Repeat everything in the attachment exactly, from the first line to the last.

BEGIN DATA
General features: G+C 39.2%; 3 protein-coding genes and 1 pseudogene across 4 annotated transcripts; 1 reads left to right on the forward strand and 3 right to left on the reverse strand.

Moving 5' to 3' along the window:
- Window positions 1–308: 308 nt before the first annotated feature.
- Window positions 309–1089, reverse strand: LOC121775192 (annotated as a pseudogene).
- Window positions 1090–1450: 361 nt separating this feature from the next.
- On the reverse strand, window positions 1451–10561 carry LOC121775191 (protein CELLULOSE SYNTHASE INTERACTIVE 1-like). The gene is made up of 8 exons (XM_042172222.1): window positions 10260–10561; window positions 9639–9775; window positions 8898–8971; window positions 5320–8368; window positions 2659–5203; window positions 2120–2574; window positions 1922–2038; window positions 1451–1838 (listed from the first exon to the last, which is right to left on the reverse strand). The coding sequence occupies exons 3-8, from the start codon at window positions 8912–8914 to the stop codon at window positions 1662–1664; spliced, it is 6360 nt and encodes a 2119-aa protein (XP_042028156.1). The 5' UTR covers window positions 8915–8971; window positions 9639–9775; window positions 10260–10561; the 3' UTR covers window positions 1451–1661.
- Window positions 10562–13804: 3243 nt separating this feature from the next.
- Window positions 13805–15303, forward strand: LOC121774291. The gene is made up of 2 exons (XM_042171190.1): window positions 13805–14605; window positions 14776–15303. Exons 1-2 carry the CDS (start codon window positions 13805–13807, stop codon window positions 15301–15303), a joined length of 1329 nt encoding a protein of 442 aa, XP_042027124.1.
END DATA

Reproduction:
General features: G+C 39.2%; 3 protein-coding genes and 1 pseudogene across 4 annotated transcripts; 1 reads left to right on the forward strand and 3 right to left on the reverse strand.

Moving 5' to 3' along the window:
- Window positions 1–308: 308 nt before the first annotated feature.
- Window positions 309–1089, reverse strand: LOC121775192 (annotated as a pseudogene).
- Window positions 1090–1450: 361 nt separating this feature from the next.
- On the reverse strand, window positions 1451–10561 carry LOC121775191 (protein CELLULOSE SYNTHASE INTERACTIVE 1-like). The gene is made up of 8 exons (XM_042172222.1): window positions 10260–10561; window positions 9639–9775; window positions 8898–8971; window positions 5320–8368; window positions 2659–5203; window positions 2120–2574; window positions 1922–2038; window positions 1451–1838 (listed from the first exon to the last, which is right to left on the reverse strand). The coding sequence occupies exons 3-8, from the start codon at window positions 8912–8914 to the stop codon at window positions 1662–1664; spliced, it is 6360 nt and encodes a 2119-aa protein (XP_042028156.1). The 5' UTR covers window positions 8915–8971; window positions 9639–9775; window positions 10260–10561; the 3' UTR covers window positions 1451–1661.
- Window positions 10562–13804: 3243 nt separating this feature from the next.
- Window positions 13805–15303, forward strand: LOC121774291. The gene is made up of 2 exons (XM_042171190.1): window positions 13805–14605; window positions 14776–15303. Exons 1-2 carry the CDS (start codon window positions 13805–13807, stop codon window positions 15301–15303), a joined length of 1329 nt encoding a protein of 442 aa, XP_042027124.1.